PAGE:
The Sunday Project

The Queer Voice in the Desert

Second Sunday of Advent |

By Patrick Flores
A desert scene
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First Reading
Bar 5:1-9

Jerusalem, take off your robe of mourning and misery; put on the splendor of glory from God forever: wrapped in the cloak of justice from God, bear on your head the mitre that displays the glory of the eternal name. For God will show all the earth your splendor: you will be named by God forever the peace of justice, the glory of God’s worship. Up, Jerusalem! stand upon the heights; look to the east and see your children gathered from the east and the west at the word of the Holy One, rejoicing that they are remembered by God. Led away on foot by their enemies they left you: but God will bring them back to you borne aloft in glory as on royal thrones. For God has commanded that every lofty mountain be made low, and that the age-old depths and gorges be filled to level ground, that Israel may advance secure in the glory of God. The forests and every fragrant kind of tree have overshadowed Israel at God’s command; for God is leading Israel in joy by the light of his glory, with his mercy and justice for company.

Second Reading
Phil 1:4-6, 8-11

Brothers and sisters: I pray always with joy in my every prayer for all of you, because of your partnership for the gospel from the first day until now. I am confident of this, that the one who began a good work in you will continue to complete it until the day of Christ Jesus. God is my witness, how I long for all of you with the affection of Christ Jesus. And this is my prayer: that your love may increase ever more and more in knowledge and every kind of perception, to discern what is of value, so that you may be pure and blameless for the day of Christ, filled with the fruit of righteousness that comes through Jesus Christ for the glory and praise of God.

Gospel Reading
Lk 3:1-6

In the fifteenth year of the reign of Tiberius Caesar, when Pontius Pilate was governor of Judea, and Herod was tetrarch of Galilee, and his brother Philip tetrarch of the region of Ituraea and Trachonitis, and Lysanias was tetrarch of Abilene, during the high priesthood of Annas and Caiaphas, the word of God came to John the son of Zechariah in the desert. John went throughout the whole region of the Jordan, proclaiming a baptism of repentance for the forgiveness of sins, as it is written in the book of the words of the prophet Isaiah: A voice of one crying out in the desert: “Prepare the way of the Lord, make straight his paths. Every valley shall be filled and every mountain and hill shall be made low. The winding roads shall be made straight, and the rough ways made smooth, and all flesh shall see the salvation of God.”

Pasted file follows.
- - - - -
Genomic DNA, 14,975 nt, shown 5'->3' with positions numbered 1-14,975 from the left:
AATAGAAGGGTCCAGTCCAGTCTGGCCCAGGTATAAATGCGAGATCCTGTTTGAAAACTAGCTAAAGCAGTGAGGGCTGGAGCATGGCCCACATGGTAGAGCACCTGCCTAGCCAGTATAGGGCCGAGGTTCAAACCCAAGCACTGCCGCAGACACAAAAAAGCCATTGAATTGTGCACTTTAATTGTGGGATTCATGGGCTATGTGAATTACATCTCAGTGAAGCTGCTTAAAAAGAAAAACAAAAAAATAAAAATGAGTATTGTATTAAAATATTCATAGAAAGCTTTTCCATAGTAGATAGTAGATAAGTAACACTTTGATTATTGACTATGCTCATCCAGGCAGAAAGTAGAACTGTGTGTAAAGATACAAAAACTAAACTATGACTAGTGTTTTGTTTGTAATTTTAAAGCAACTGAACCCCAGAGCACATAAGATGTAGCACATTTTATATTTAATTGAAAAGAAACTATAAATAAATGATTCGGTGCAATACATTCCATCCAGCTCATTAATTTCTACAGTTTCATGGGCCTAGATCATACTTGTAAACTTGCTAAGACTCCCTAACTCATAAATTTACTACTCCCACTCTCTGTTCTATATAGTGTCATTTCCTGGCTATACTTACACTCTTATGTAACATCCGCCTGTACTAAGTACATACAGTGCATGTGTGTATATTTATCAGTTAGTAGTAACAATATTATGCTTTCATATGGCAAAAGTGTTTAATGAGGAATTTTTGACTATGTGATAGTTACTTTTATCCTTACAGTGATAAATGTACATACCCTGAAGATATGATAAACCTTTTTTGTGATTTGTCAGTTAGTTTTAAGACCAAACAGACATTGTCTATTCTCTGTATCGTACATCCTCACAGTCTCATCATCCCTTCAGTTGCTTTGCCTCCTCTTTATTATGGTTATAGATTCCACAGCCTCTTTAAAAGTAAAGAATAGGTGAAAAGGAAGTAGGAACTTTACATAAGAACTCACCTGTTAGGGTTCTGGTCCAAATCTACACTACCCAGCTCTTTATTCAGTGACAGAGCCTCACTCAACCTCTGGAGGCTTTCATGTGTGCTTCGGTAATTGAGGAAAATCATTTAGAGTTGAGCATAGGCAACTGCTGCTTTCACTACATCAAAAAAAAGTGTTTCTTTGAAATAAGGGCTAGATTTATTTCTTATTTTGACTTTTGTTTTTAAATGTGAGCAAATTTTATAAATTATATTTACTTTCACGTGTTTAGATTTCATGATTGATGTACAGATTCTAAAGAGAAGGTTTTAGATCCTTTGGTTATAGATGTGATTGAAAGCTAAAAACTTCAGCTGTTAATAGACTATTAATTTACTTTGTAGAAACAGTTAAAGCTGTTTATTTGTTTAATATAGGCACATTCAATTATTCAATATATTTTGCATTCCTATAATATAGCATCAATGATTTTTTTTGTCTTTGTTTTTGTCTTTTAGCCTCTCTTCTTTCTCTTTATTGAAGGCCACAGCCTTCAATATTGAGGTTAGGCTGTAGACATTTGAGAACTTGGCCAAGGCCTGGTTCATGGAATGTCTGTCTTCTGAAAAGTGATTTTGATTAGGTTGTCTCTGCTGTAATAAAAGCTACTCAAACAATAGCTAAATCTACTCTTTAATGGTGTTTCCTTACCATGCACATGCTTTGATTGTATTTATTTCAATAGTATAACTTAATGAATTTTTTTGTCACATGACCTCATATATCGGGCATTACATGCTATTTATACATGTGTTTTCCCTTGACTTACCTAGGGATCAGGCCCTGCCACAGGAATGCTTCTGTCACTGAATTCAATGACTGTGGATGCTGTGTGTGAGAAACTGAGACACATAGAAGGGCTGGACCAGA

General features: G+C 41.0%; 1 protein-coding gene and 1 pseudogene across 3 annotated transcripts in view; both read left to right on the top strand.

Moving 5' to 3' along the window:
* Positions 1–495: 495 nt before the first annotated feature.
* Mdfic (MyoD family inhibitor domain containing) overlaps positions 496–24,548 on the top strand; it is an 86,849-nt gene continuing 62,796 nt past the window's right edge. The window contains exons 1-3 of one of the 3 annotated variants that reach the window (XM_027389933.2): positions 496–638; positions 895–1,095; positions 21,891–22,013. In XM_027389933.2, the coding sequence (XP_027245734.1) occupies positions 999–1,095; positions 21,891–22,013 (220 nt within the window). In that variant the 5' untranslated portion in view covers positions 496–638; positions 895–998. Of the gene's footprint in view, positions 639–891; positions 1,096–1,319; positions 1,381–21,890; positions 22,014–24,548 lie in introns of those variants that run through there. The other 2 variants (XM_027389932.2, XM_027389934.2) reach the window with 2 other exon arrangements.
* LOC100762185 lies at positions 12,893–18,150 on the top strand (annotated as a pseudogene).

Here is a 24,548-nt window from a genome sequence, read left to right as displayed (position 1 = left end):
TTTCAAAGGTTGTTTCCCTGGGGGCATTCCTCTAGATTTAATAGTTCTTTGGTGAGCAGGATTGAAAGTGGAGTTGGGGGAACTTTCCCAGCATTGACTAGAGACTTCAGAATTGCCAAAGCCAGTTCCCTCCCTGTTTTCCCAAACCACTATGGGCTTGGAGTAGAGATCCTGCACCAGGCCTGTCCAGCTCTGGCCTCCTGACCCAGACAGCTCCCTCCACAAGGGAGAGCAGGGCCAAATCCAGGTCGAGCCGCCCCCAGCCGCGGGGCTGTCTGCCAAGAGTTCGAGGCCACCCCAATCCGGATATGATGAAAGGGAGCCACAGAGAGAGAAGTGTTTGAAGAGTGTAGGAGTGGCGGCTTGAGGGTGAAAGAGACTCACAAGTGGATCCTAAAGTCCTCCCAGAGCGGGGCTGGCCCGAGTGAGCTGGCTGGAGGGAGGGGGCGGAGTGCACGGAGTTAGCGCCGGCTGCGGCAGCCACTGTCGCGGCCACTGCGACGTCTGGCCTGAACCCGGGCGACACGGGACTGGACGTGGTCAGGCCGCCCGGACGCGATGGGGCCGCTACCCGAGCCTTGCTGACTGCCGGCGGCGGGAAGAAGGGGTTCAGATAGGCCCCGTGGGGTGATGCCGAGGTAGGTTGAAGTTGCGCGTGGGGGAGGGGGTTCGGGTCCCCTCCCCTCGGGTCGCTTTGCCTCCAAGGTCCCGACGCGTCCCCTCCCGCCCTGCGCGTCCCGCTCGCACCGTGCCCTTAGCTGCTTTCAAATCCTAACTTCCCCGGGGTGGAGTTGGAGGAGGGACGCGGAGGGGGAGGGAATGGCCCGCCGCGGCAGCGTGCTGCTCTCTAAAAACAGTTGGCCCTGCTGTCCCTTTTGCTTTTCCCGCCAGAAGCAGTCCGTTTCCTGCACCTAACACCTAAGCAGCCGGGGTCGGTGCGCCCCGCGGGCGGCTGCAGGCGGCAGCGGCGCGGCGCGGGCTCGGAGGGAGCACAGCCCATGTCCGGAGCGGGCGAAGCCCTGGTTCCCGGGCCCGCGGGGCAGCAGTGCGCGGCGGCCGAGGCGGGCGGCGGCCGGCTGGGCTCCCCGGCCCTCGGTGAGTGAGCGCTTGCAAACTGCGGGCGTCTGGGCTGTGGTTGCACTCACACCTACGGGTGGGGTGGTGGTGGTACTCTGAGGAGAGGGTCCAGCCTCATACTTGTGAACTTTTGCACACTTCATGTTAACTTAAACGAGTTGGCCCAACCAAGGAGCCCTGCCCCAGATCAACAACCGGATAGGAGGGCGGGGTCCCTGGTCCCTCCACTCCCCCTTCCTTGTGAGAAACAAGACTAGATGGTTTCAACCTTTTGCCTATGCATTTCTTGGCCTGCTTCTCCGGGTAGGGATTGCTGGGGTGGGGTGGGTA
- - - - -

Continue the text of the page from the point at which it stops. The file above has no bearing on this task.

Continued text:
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In the eighth year of the reign of a pope who welcomes us without protecting us, when region by region queer siblings are simultaneously accepted and celebrated, hated and killed, where no matter who rules and governs there are those who in the dark shadows and in the broad daylight of the Church make it their mission that we will never live our lives fully, a voice still cries out in the desert:

Prepare the way of the Lord,
for God’s children are made whole.
Every queer life is sacred,
and every queer relationship is worthy of honor.
All the world will one day see,
in difference there is beauty,
and in equality there is peace.

Advent is the great season of hope amidst repentance. Faith in the promise of that one day when things will be made right. And regret for the ways in which it is not yet this day. Guilt that sacredness and wholeness and beauty and peace are not what the Catholic Church has ever given its queer members.

The Church should feel guilty. Its members should express regret. Leaders should show grief, all for the ways they have given their queer members abomination, incompleteness, offensiveness, and turmoil as pieces of our religious identity. 

Those are not God’s gifts. Those are not God’s promises. And so a voice cries out in the desert to counter them:

Sacred. Whole. Beautiful. Peace.

It is time for the Church to hear that voice.

It is time for us to speak up.